- The Washington Times - Tuesday, July 15, 2003

Amie Hughes of Bronxville, N.Y., didn’t want the typical wedding and reception. When she celebrated her union with her husband, Matt,

on July 5, she wanted to feel at home.

So her parents decided to renovate their summer house in East New Market, Md., for the occasion. The couple married at Christ Episcopal Church in Cambridge and the guests returned to her parents’ home for the reception.

“I thought I should have it at a place with emotional connection,” she says. “I’ve never been a big fan of the cookie-cutter environment with the typical meal and band. I hate the whole feel of the mechanics being the same.”

Home weddings and receptions are becoming more popular, according to party planners. Although they may be more complicated to organize, many couples like celebrating their vows in an intimate setting.

When planning for the Hugheses’ big day, one of the first items to consider was the amount of space needed, says Heather Keating, president of Planning for Perfection in Catonsville. It is especially important to decide if space must be allocated for the wedding ceremony and the reception, or only the reception, as it was in this case.

“You need a big piece of flat land to pitch a tent outside,” she says. “Some people do this in the front of the house, the back or the side. It really doesn’t matter, as long as you have a big enough space for the amount of guests you’re going to have.”

It’s important to remember where the sun shines on the property when choosing the exact location to be used for the celebration. For instance, if the bride and groom plan on having a sunset ceremony, the sun needs to be visible when the vows are being said.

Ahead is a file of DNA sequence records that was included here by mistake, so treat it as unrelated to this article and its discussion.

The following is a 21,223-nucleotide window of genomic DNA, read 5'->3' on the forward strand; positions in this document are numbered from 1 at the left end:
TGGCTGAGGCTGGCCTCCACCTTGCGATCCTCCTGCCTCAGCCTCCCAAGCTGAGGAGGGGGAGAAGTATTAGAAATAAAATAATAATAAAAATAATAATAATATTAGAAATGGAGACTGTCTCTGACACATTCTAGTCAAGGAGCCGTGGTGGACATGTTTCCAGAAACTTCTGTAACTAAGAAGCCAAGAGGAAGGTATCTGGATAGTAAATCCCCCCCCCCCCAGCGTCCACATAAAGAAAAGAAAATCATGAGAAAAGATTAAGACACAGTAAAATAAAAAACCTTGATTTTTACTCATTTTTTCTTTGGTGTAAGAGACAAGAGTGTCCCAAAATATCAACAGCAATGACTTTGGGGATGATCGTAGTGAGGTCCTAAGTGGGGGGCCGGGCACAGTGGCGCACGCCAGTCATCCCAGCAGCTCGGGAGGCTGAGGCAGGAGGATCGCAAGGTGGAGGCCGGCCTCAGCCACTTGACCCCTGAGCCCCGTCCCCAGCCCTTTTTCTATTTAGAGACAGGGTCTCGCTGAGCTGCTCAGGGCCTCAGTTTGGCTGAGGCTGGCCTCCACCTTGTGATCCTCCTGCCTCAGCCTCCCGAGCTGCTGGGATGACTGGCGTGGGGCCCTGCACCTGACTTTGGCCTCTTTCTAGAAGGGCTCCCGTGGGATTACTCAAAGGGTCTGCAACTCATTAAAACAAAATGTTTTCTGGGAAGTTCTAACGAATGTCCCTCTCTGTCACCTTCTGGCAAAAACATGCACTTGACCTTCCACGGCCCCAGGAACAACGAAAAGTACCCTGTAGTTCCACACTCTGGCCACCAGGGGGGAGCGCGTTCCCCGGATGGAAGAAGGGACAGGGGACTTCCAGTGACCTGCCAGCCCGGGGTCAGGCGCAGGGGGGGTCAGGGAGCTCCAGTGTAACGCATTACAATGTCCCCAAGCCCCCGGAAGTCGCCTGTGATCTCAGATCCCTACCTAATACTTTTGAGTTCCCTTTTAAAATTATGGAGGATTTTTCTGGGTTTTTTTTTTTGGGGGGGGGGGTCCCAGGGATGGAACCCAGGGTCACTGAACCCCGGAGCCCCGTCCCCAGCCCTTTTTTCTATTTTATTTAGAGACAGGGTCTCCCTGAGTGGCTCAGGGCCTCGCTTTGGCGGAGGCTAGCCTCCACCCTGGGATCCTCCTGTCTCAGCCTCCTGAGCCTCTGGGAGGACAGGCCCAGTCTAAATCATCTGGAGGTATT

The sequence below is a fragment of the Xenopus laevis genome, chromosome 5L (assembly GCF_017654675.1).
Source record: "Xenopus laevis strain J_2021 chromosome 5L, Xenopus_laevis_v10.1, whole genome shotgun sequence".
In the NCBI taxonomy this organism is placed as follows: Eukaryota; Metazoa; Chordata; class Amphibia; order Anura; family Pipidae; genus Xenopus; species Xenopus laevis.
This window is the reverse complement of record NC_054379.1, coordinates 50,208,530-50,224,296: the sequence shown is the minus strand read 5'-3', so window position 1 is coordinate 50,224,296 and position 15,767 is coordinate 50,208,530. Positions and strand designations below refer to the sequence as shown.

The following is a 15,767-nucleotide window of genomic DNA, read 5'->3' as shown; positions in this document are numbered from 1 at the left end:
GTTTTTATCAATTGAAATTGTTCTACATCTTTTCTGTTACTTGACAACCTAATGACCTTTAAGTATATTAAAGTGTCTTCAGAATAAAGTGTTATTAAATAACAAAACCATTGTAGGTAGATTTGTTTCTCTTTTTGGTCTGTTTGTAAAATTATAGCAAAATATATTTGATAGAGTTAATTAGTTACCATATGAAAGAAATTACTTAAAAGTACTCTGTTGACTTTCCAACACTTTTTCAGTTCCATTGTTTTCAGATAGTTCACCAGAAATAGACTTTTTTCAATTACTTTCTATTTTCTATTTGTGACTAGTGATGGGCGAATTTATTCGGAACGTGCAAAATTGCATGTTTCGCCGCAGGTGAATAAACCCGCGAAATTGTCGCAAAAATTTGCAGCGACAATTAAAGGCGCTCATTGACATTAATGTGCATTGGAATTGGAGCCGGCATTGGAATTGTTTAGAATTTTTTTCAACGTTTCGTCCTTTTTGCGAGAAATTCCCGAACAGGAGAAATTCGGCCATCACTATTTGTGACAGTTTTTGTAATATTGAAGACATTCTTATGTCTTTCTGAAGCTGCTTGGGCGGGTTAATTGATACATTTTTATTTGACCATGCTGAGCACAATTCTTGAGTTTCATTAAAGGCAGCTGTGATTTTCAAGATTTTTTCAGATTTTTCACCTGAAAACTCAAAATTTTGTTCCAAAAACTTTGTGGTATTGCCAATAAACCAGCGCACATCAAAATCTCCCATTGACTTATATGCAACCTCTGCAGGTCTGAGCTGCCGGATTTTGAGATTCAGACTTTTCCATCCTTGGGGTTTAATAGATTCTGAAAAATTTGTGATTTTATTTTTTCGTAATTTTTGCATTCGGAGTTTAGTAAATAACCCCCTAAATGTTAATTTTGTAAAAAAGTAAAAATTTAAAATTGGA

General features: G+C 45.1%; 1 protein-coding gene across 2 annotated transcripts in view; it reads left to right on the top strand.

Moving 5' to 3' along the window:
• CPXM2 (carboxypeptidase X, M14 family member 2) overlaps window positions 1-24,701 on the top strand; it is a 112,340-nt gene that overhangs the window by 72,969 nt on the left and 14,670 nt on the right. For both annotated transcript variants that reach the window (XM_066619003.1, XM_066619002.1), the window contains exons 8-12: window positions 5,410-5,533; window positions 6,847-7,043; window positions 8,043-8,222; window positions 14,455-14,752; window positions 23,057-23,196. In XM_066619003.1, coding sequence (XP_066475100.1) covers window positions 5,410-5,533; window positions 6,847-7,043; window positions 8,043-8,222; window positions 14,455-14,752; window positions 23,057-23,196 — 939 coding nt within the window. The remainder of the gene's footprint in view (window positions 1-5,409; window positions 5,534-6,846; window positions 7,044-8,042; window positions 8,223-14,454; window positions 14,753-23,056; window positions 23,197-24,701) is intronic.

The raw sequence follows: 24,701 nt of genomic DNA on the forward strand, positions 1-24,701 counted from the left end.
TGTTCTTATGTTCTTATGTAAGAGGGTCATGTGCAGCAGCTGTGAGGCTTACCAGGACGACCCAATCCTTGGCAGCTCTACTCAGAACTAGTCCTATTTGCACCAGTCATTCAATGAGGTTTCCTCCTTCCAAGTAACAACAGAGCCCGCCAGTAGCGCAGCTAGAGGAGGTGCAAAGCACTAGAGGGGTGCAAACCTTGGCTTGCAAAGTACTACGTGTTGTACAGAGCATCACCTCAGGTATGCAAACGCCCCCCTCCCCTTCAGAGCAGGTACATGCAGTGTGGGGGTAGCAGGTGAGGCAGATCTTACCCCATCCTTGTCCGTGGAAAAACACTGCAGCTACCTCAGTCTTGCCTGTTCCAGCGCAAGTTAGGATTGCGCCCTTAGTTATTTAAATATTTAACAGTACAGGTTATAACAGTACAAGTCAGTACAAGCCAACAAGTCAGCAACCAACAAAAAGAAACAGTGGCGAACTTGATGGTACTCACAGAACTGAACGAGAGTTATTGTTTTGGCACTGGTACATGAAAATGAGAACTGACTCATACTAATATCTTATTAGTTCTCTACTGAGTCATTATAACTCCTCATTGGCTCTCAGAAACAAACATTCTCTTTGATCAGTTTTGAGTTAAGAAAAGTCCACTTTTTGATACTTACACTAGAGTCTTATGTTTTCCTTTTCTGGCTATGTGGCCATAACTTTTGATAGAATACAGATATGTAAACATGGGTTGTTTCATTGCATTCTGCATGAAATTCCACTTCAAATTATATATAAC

Once the essential space for the ceremony or reception is chosen, a layout should be plotted to accommodate the flow of traffic during the day, Ms. Keating says. For instance, if the ceremony is held at the home, the bride’s procession should be planned from her first step, remembering the train of her dress flows behind her. Also, if guests will be allowed inside the home, they should have a clear pathway throughout the house to prevent accidents.

If a lot of time will be spent inside the home during the day, the home should be made to look as pristine as possible. The hosts also should make sure the telephone is turned off during the ceremony to prevent interruptions.

Most likely, the majority of the time will be spent outside, which should be explained to guests so they can be sure to dress appropriately. The grounds may need improvement by leveling the land, adding flowers, shrubs and trees, and spraying for bugs.

Parking for the guests is an often-overlooked part of planning for the event. If neighborhood parking is not an option, running a shuttle from another location is a possibility. The hosts won’t want to disturb neighbors with hordes of cars.

And then there is the issue of toilets. Most likely, portable toilets will need to be rented to provide additional bathrooms. Fear not, in this day and age, they are available with marble floors and fancy sinks, unlike the ones found at the typical construction site. If necessary, the hosts of the wedding or reception also should consider flushing the home’s septic system before the wedding to help prevent backups during the special day.